Whether you’re talking about free speech, surveillance, police misconduct or some other symptom of a government that has grown drunk on its own power, the answer is always the same: “we the people.”
We need to reject fear as our guiding principle, and restore freedom to its rightful place at the center of our republic.
As William Ruger writes in a powerful editorial for Time:
We must vigorously re-make the case for free speech. We must recur to its great defenders from ages past and reintroduce their ideas to our fellow Americans. The wisdom of John Milton, John Locke and John Stuart Mill—not to mention that of Americans like George Mason and Justice Louis Brandeis—is as true today as it was in their times. We just have to remember it… we must transmit an understanding of the value of free speech to today’s Americans in order to ensure that it is protected for future generations. And perhaps even more importantly, we need to demonstrate a vigorous commitment to free speech. America’s success depends on whether we continue to embrace this fundamental freedom.

Tuesday, May 24, 2016

Shame on the U.S. Supreme Court for Making a Mockery of the First Amendment

Shame on the U.S. Supreme Court for Making a Mockery of the First Amendment






“The vitality of civil and political institutions in our society depends on free discussion… It is only through free debate and free exchange of ideas that government remains responsive to the will of the people and peaceful change is effected. The right to speak freely and to promote diversity of ideas and programs is therefore one of the chief distinctions that sets us apart from totalitarian regimes.”—Justice William O. Douglas, Terminiello v. City of Chicago (1949)
Shame on the U.S. Supreme Court for making a mockery of the First Amendment.
All the justices had to do was right a 60-year wrong that made it illegal to exercise one’s First Amendment rights on the Supreme Court plaza.
It shouldn’t have been a big deal.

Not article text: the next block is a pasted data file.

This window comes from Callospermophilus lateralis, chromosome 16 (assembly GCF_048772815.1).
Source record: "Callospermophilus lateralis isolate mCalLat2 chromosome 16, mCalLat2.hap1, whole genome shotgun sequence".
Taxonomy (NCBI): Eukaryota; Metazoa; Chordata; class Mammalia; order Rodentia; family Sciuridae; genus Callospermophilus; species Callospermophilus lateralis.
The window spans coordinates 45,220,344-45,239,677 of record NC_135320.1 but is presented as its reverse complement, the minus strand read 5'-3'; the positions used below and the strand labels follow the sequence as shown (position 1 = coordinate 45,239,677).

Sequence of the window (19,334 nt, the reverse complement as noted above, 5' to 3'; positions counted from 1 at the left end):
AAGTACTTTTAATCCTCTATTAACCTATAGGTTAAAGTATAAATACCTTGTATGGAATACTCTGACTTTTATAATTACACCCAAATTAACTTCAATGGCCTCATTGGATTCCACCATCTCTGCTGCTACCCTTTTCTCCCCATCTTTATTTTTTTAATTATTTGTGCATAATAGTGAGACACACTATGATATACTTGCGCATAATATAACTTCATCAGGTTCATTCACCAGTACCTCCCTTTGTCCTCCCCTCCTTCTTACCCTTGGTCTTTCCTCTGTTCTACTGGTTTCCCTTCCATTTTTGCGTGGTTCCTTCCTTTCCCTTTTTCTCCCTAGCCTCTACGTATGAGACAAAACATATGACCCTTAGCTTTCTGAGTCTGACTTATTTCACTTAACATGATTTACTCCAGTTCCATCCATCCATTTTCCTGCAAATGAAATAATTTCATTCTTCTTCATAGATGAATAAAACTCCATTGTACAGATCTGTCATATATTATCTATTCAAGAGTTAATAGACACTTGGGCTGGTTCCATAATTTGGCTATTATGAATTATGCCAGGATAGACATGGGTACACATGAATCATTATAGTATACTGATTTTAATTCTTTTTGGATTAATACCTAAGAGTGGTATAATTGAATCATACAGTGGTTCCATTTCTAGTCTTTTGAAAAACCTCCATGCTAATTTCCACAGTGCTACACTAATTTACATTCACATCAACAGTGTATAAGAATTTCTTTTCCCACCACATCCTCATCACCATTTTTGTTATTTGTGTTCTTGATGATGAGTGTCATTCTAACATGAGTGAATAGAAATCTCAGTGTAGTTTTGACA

After all, this is the Court that has historically championed a robust First Amendment, no matter how controversial or politically incorrect.
Over the course of its 227-year history, the Supreme Court has defended the free speech rights of Ku Klux Klan cross-burnersCommunist Party organizers, military impostersWestboro Baptist Church members shouting gay slurs at military funerals, a teenager who burned a cross on the lawn of an African-American family, swastika-wearing Nazismarching through the predominantly Jewish town of Skokie, abortion protesters and sidewalk counselors in front of abortion clinicsflag burners, an anti-war activist arrested for wearing a jacket bearing the words “F#@k the Draft,” high-school students wearing black armbands to school in protest of the Vietnam War, a film producer who created and sold videotapes of dogfights, a movie theater that showed a sexually explicit film, and the Boy Scouts of America to exclude gay members, among others.
Basically, the Supreme Court has historically had no problem with radical and reactionary speech, false speech, hateful speech, racist speech on front lawns, offensive speech at funerals, anti-Semitic speech in parades, anti-abortion/pro-life speech in front of abortion clinics, inflammatory speech in a Chicago auditorium, political speech in a private California shopping mall, or offensive speech in a state courthouse.
So when activist Harold Hodge appealed to the U.S. Supreme Court to defend his right to stand on their government plaza and silently protest the treatment of African-Americans and Hispanics by police, it should have been a no-brainer, unanimous ruling in favor of hearing his case.
Unfortunately, the Supreme Court is not quite as keen on the idea of a robust First Amendment as it used to be, especially when that right is being exercised on the Court’s own front porch.
Not only did the Court refuse to hear Hodge’s appeal, but in doing so, it also upheld the 60-year-old law banning expressive activity on the Supreme Court plaza. Mind you, this was the same ban that a federal district court judge described as “unreasonable, substantially overbroad…irreconcilable with the First Amendment,” “plainly unconstitutional on its face” and “repugnant” to the Constitution.
Incredibly, one day after District Court Judge Beryl L. Howell issued her strongly worded opinion striking down the federal statute, the marshal for the Supreme Court—with the approval of Chief Justice John Roberts—issued even more strident regulations outlawing expressive activity on the grounds of the high court, including the plaza.
Talk about a double standard—a double standard upheld by a federal appeals court.
And what was the appeals court’s rationale for enforcing this ban on expressive activity on the Supreme Court plaza? “Allowing demonstrations directed at the Court, on the Court’s own front terrace, would tend to yield the…impression…of a Court engaged with — and potentially vulnerable to — outside entreaties by the public.”